• Tuesday, February 27, 2024
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Making International Youth Day count for Nigerian youth

How four persons tweeting in room caused a ‘Youthquake’ in Nigeria’s politics

As the world marked International Youth Day (IYD) on Friday, August 12, 2022, the awareness day designated by the United Nations (UN) to draw attention to a given set of cultural and legal issues surrounding the youths, Nigerian youths are still neglected in the scheme of things.

The theme for this year’s IYD is, “Intergenerational Solidarity: Creating a World for All Ages.” This is geared toward bringing awareness to the important partnerships across all ages that are needed to advance sustainable democracy.

It is a universal truism that youths the world over have made and are still making remarkable impacts in various fields of human endeavour, including leadership. In many advanced countries, the youths are the true leaders of today and tomorrow, not that of tomorrow alone, which has remained elusive to their counterparts in Nigeria, and other developing countries.

We must build the country’s development plans on the backs of the country’s youths. The youths must own the table, not be invited to it. No doubt, the youths may lack experience but nobody learns to drive by sitting in the back seat

The challenges before Nigerian youth are huge, ranging from unemployment, poverty, crime, poor education, and non-inclusive in the political landscape, among others.

However, over the years, the challenges have not declined and there is still no sign that it is doing so soon. Nonetheless, the Nigerian youth is waxing strong every year, breaking records in different endeavours. Just recently Tobi Amusan broke the 100 metres hurdles record, winning gold at the World Athletics Championships with 12.06 seconds record time.

We also have Uwakmfon Unwana Jacob, a senior secondary school one (SSS1) student, who conquered the US, Germany, and the entire world in Mathematics competitions, just to mention but a few.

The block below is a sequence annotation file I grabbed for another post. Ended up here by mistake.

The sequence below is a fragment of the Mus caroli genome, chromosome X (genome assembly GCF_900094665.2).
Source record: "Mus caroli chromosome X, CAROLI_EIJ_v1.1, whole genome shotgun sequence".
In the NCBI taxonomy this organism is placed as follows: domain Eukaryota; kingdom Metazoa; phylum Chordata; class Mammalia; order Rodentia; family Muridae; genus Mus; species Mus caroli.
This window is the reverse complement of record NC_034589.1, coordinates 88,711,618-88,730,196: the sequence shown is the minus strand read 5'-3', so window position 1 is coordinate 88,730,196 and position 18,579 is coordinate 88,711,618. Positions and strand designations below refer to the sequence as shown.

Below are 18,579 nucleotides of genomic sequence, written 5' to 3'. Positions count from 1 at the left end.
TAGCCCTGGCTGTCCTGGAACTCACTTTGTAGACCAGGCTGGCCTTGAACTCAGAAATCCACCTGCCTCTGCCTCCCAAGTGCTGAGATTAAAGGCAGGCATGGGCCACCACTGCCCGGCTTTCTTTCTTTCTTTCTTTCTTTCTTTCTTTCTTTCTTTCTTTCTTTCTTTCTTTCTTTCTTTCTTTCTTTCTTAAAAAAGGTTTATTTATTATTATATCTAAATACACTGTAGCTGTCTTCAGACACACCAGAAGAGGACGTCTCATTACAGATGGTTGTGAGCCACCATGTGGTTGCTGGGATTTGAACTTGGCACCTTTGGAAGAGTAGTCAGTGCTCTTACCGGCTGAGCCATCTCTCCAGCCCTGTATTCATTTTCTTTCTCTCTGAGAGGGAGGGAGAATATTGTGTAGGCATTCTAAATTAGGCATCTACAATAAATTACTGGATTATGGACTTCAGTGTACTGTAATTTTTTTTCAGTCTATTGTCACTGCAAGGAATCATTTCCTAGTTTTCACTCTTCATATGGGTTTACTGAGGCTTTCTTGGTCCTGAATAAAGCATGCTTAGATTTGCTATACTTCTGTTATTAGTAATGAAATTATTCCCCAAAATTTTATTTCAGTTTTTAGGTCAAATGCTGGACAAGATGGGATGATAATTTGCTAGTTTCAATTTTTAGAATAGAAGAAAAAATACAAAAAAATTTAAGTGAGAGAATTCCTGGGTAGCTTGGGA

With the feats of the youth in Nigeria, we believe that time has come for the youth to take a leading position in the country’s political landscape.

We believe and affirm strongly that beyond the theoretical professions of Not Too Young to Run, Nigeria needs to move away from just youth inclusiveness to building the future around the youths.

The recent revelation by the Independent National Electoral Commission (INEC) shows that the majority of registered voters, about 51 percent, are between 18 and 35 years old. That means that, as a block, the youth can decide the destiny of Nigeria.

We must build the country’s development plans on the backs of the country’s youths. The youths must own the table, not be invited to it. No doubt, the youths may lack experience but nobody learns to drive by sitting in the back seat.

Hence, we believe and state that opportunities and mentorship are the way to go. The private sector must get involved in the process of churning out good young leaders for Nigeria. They must be deliberate to give the youths the best tools to not only survive but to actually excel.

We applaud the private sector for making the youths the fulcrum of its employment drive, but still more needs to be done to rightly position the Nigerian youths. They should be encouraged to run for both legislative and executive positions.

With the skills they have picked up in the private sector, and also learning from the past errors and successes of our political leaders, we believe they will do very well and give Nigeria and Africa productive leadership.

We believe that the time is ripe for youth in Nigeria to start setting a new political agenda for the country. The potential of the Nigerian youths will remain a mirage if they fail to rise up against analogue leaders who are bereft of ideas on how contemporary societies and economies are managed.

We recall that most of the founding fathers of Nigeria’s independence were youth, for instance, the late Chief Anthony Enahoro was 28 years when he was elected a member of the Federal House of Assembly. Late Chief Obafemi Awolowo was in his early 40s when he became the first premier of the Western Region.

Read also: 2023: ‘Why Nigerian youths must change their mindset

Why is it that today in Nigeria, the youths are relegated to becoming political touts to the so-called god-fathers in the political pace? This trend must change and the time is now.

If Gabriel Boric could become the president of Chile at 35, Vjosa Osmani, the president of Kosovo at 38, Carlos Alvarado, the president of Costa Rica at 38, and Jacinda Ardern, the president of New Zealand at 37, among others, who says Nigerian youths cannot progressively navigate the affairs of their country.

We advocate that the Not Too Young To Run Act that seeks to reduce the age limit for running for elective office in Nigeria should be made a reality. Nigeria must cease from money politics to create an enabling field for the youths to participate. It should be a criminal offence for any political party to sell nominations for more than N1 million.

Let all stakeholders in the Nigerian political landscape help make the 2022 International Youth Day count for the youths by sponsoring and encouraging them to take the front desk in the country’s political landscape.